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Venezuela holds a huge military exercise as its economy crumbles. The government is on high alert, with opposition forces calling for a referendum on president Nicolas Maduro. Meanwhile, the rule of law is crumbling, and the country can’t keep the lights on for more than a few days a week.
The search for Egyptair flight MS804 continues. The airline was forced to retract its earlier claim that the flight’s wreckage was found near the island of Crete, after Greece determined that the debris “does not come from a plane.” Officials are reportedly investigating whether terrorism was to blame.
Oklahoma sparks more abortion debate. A bill passed by the US state’s legislature late Thursday would make it a felony for doctors to perform abortions, and it lands on Gov. Mary Fallin’s desk today. The bill’s sponsor hopes to eventually overturn Roe v. Wade, the 1973 US Supreme Court decision that legalized abortion nationwide.
Taiwan swore in its first woman president. Tsai Ing-wen represents the Democratic Progressive Party, which nominally favors independence from China. In her inauguration speech, Tsai emphasized the need to reduce economic dependence on China, and and promised to “safeguard democracy.”
US politicians reached a deal to save Puerto Rico… An agreement between the White House and Republican leaders would restructure the territory’s $70 billion debt, in a process resembling bankruptcy. Lawmakers will vote on the measure in June, ahead of a $1.9 billion debt payment due July 1.
…But kept squabbling over Zika funding. The US Senate approved $1.1 billion in emergency funding to slow the virus’ spread, straddling the gap between the House, which wants to spend $620 million, and the White House, which asked for $1.9 billion. Warmer summer months are expected to bring thousands of cases of Zika to the US.
Yahoo’s value may have shrunk. Bidders for the troubled company’s core business may offer $2 billion to $3 billion, less than half original expectations, the Wall Street Journal reports (paywall). Bids are due the first week of June.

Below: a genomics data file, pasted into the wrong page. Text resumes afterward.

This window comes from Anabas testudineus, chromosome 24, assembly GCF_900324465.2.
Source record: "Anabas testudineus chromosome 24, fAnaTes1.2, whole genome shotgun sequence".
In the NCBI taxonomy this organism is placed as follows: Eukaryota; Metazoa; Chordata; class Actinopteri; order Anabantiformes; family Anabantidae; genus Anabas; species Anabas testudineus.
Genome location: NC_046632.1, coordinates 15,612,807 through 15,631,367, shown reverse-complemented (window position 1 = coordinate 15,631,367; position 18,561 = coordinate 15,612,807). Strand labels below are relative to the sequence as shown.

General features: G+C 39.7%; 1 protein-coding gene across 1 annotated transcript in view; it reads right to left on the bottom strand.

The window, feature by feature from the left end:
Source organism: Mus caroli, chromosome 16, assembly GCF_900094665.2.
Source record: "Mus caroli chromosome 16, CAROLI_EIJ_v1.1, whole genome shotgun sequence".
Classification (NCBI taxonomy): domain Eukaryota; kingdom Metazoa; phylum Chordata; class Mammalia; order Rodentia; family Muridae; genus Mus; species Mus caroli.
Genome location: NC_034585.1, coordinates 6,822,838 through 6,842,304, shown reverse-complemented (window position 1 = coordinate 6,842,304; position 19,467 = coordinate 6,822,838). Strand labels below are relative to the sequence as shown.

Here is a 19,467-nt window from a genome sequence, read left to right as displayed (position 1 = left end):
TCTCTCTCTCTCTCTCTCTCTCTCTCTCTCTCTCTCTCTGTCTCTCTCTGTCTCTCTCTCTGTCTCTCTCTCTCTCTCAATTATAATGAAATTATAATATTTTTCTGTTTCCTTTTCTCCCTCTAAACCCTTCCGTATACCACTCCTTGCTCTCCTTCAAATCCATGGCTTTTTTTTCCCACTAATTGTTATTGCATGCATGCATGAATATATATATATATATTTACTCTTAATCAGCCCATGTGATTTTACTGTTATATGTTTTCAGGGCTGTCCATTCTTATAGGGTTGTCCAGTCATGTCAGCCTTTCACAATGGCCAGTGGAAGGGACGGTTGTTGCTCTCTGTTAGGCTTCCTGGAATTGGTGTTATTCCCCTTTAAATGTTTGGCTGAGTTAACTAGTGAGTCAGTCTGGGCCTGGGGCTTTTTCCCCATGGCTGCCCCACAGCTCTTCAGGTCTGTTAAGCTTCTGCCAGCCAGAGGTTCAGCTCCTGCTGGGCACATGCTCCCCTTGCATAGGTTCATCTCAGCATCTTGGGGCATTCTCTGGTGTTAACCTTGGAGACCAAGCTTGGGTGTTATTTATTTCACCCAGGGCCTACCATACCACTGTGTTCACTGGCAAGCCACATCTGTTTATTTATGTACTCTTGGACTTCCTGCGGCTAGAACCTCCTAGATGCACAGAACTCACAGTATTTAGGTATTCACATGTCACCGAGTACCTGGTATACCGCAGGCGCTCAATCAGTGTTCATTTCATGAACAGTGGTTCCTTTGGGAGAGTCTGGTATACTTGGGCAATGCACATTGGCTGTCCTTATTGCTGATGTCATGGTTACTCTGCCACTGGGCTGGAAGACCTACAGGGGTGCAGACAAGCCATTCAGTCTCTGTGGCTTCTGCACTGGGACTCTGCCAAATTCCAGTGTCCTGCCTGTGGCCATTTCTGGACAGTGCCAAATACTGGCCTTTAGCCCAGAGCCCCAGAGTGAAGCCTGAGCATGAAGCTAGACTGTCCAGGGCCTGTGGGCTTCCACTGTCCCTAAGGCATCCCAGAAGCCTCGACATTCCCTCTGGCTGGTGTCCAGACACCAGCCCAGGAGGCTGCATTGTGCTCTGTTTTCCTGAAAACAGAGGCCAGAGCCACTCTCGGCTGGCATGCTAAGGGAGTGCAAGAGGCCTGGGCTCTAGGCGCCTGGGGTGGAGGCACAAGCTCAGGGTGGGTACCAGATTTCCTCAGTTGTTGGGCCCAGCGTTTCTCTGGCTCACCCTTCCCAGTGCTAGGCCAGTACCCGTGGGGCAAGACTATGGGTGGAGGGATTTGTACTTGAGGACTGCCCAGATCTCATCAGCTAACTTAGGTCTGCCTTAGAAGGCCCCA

Roya Wolverson on letting go of attachment parenting. “When I stopped picking my two-year-old up from school, he stopped throwing mid-day tantrums and started cleaning his plate at lunch. He seemed genuinely happier to see me when I came downstairs to greet him after work, and for the rest of the day spent less time whining and more time enjoying my company.” Read more here.
Fish slap and ripples
Ring out atop the cool lake
Bayer-Monsanto is a merger 4,000 years in the making. Consolidation is the only growth strategy that agriculture has left.
Criminal justice has put too much stock in DNA testing. The technique is being applied widely and inaccurately.
Forbidden pleasures are overrated. Our brains undervalue the good stuff sitting right in front of us.
Scientists have found a way to make wood transparent. But see-through lumber involves a lot of chemicals.
A new wristband shocks users into saving money. They deliver a jolt whenever debts get out of hand.
Google has patented “sticky” technology for its autonomous cars. In case of a collision, pedestrians would adhere to the vehicles.
There’s a new kind of sommelier in Los Angeles—for water. He once poured a $100,000 bottle for a rapper.
The Burger King in Helsinki has its own sauna. Burgers taste much better after you sweat it out.